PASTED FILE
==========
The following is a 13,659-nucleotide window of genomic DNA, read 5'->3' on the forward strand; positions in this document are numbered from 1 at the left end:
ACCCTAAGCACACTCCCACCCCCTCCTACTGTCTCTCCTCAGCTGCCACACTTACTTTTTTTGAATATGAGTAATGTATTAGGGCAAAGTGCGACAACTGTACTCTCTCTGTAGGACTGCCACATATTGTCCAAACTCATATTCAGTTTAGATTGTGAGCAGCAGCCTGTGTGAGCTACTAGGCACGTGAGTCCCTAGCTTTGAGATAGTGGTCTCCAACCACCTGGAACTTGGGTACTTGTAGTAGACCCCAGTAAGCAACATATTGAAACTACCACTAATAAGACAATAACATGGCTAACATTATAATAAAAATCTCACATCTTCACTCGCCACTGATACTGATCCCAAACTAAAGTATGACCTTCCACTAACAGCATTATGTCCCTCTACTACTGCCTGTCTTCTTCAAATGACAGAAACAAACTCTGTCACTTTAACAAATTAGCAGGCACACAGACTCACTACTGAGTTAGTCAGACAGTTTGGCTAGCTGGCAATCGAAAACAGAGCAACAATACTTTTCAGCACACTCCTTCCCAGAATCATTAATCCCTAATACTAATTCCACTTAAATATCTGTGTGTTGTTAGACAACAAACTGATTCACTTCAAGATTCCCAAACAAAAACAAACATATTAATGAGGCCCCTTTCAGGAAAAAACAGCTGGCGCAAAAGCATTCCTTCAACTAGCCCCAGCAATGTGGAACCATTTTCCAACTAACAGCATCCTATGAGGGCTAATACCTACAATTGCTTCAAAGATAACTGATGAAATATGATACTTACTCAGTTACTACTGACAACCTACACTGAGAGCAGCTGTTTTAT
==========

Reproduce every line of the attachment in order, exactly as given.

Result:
The following is a 13,659-nucleotide window of genomic DNA, read 5'->3' on the forward strand; positions in this document are numbered from 1 at the left end:
ACCCTAAGCACACTCCCACCCCCTCCTACTGTCTCTCCTCAGCTGCCACACTTACTTTTTTTGAATATGAGTAATGTATTAGGGCAAAGTGCGACAACTGTACTCTCTCTGTAGGACTGCCACATATTGTCCAAACTCATATTCAGTTTAGATTGTGAGCAGCAGCCTGTGTGAGCTACTAGGCACGTGAGTCCCTAGCTTTGAGATAGTGGTCTCCAACCACCTGGAACTTGGGTACTTGTAGTAGACCCCAGTAAGCAACATATTGAAACTACCACTAATAAGACAATAACATGGCTAACATTATAATAAAAATCTCACATCTTCACTCGCCACTGATACTGATCCCAAACTAAAGTATGACCTTCCACTAACAGCATTATGTCCCTCTACTACTGCCTGTCTTCTTCAAATGACAGAAACAAACTCTGTCACTTTAACAAATTAGCAGGCACACAGACTCACTACTGAGTTAGTCAGACAGTTTGGCTAGCTGGCAATCGAAAACAGAGCAACAATACTTTTCAGCACACTCCTTCCCAGAATCATTAATCCCTAATACTAATTCCACTTAAATATCTGTGTGTTGTTAGACAACAAACTGATTCACTTCAAGATTCCCAAACAAAAACAAACATATTAATGAGGCCCCTTTCAGGAAAAAACAGCTGGCGCAAAAGCATTCCTTCAACTAGCCCCAGCAATGTGGAACCATTTTCCAACTAACAGCATCCTATGAGGGCTAATACCTACAATTGCTTCAAAGATAACTGATGAAATATGATACTTACTCAGTTACTACTGACAACCTACACTGAGAGCAGCTGTTTTAT